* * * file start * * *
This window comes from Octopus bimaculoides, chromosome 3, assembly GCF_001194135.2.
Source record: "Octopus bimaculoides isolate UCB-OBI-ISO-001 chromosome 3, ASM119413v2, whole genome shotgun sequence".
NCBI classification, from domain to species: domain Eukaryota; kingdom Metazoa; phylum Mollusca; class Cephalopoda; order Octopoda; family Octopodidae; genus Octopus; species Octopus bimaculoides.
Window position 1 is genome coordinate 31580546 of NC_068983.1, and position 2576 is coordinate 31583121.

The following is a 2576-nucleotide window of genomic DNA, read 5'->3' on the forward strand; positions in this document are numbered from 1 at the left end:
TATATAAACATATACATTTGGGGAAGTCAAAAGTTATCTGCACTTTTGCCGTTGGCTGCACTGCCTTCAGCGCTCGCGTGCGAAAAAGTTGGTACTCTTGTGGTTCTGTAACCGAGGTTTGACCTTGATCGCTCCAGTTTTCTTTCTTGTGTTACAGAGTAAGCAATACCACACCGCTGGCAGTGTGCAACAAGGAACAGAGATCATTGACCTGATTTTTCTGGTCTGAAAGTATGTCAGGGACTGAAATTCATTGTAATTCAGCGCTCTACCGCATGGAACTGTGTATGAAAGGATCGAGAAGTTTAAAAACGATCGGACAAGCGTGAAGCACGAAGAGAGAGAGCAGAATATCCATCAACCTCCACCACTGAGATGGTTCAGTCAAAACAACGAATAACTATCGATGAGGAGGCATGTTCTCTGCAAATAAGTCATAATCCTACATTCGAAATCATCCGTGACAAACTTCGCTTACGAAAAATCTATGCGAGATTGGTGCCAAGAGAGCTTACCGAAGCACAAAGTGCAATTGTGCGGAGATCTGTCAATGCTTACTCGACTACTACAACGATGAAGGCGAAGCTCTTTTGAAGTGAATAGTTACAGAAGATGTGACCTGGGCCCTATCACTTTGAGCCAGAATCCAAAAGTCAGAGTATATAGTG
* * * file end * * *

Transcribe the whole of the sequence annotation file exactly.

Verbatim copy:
This window comes from Octopus bimaculoides, chromosome 3, assembly GCF_001194135.2.
Source record: "Octopus bimaculoides isolate UCB-OBI-ISO-001 chromosome 3, ASM119413v2, whole genome shotgun sequence".
NCBI classification, from domain to species: domain Eukaryota; kingdom Metazoa; phylum Mollusca; class Cephalopoda; order Octopoda; family Octopodidae; genus Octopus; species Octopus bimaculoides.
Window position 1 is genome coordinate 31580546 of NC_068983.1, and position 2576 is coordinate 31583121.

The following is a 2576-nucleotide window of genomic DNA, read 5'->3' on the forward strand; positions in this document are numbered from 1 at the left end:
TATATAAACATATACATTTGGGGAAGTCAAAAGTTATCTGCACTTTTGCCGTTGGCTGCACTGCCTTCAGCGCTCGCGTGCGAAAAAGTTGGTACTCTTGTGGTTCTGTAACCGAGGTTTGACCTTGATCGCTCCAGTTTTCTTTCTTGTGTTACAGAGTAAGCAATACCACACCGCTGGCAGTGTGCAACAAGGAACAGAGATCATTGACCTGATTTTTCTGGTCTGAAAGTATGTCAGGGACTGAAATTCATTGTAATTCAGCGCTCTACCGCATGGAACTGTGTATGAAAGGATCGAGAAGTTTAAAAACGATCGGACAAGCGTGAAGCACGAAGAGAGAGAGCAGAATATCCATCAACCTCCACCACTGAGATGGTTCAGTCAAAACAACGAATAACTATCGATGAGGAGGCATGTTCTCTGCAAATAAGTCATAATCCTACATTCGAAATCATCCGTGACAAACTTCGCTTACGAAAAATCTATGCGAGATTGGTGCCAAGAGAGCTTACCGAAGCACAAAGTGCAATTGTGCGGAGATCTGTCAATGCTTACTCGACTACTACAACGATGAAGGCGAAGCTCTTTTGAAGTGAATAGTTACAGAAGATGTGACCTGGGCCCTATCACTTTGAGCCAGAATCCAAAAGTCAGAGTATATAGTG